Posted // 2012-02-11 -
Hello to all you video-making, comment-inducing, society-examining, viral-watching, race-relating, ire-inciting, media-exposing, is-this-really-the-best-we've-got-to-show-in-Utah? enthusiasts. If you don't know what I'm talking about, you will in the next couple of paragraphs, as Utah yet again becomes the center of attention for the wrong reasons, only this time it happened on YouTube. In lieu of a 337 Wall update, here's some randomly posted wall art from around downtown SLC.
Well ... let's just dive into the topic on everyone's lips this week: the “BYU Blackface” video, as its being called by anyone inside the state of Utah. To catch you up in the short version, Chicago-transplanted comedian Dave Ackerman
had himself painted in blackface to shoot a video where he asked students of BYU about Black History Month. What he got (which he admitted on Radio From Hell on Friday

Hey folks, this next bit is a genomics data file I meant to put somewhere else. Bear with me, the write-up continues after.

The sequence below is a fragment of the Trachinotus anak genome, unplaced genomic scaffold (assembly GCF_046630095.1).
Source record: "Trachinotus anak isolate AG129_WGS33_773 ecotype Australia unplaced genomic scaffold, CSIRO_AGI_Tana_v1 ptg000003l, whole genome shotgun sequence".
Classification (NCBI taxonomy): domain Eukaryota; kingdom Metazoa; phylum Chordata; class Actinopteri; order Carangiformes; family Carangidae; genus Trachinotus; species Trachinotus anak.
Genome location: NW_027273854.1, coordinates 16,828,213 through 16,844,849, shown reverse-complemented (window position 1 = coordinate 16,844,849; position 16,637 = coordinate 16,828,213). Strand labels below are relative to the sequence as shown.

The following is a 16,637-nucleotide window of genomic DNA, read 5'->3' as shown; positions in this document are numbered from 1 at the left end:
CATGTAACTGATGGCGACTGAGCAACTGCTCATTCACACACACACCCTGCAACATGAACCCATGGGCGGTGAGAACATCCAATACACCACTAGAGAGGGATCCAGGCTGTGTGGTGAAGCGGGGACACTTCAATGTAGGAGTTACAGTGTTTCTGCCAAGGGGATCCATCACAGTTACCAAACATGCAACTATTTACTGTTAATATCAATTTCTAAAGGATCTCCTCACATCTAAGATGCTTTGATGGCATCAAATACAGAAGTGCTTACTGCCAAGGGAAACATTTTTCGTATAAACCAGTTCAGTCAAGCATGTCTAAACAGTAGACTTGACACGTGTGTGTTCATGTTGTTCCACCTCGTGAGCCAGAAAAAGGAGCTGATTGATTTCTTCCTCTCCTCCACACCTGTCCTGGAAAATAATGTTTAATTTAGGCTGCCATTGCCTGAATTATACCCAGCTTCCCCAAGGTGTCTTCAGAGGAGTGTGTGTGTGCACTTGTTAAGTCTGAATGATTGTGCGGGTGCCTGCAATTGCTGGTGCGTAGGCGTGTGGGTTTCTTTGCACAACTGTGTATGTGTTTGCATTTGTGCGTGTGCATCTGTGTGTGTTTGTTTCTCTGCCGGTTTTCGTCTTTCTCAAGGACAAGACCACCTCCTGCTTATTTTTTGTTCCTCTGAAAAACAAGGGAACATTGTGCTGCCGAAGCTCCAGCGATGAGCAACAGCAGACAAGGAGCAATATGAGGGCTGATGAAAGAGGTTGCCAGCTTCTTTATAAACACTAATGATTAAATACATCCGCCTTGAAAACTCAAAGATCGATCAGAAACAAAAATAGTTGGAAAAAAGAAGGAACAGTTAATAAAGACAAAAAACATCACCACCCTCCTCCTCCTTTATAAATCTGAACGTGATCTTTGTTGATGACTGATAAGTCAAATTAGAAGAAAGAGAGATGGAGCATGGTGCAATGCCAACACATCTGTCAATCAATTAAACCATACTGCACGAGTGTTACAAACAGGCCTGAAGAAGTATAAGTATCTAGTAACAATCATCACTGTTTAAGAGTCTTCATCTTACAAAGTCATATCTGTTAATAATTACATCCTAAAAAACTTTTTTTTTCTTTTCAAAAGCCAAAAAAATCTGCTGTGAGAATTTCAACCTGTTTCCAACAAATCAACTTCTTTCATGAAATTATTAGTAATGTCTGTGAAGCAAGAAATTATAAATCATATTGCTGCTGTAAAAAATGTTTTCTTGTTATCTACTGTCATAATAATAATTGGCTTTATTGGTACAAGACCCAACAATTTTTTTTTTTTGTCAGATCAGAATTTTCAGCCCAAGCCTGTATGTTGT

was heavily edited) was a lot of students knowing jack shit about a period in American history that is taught periodically over six of the 12 years you spend in school before you hit college. Since it went up just four days ago, the video has started going viral and received attention from local and national outlets, sparked conversations over racism and education in Utah and America in general, and has received commentary ranging from praise to general outrage to community members and students demanding an apology from Ackerman. To play devil's advocate for a moment: Yeah, BYU needs to be ashamed of its students, and colleges in general should fear this stereotype reflecting on the general education of any campus. Had this been an honest journalistic study or documentary piece, it would be held as a brilliant moment in human study and observation on race relations, and deserve every kind of supportive praise it has received so far ...
... But here's the thing: It wasn't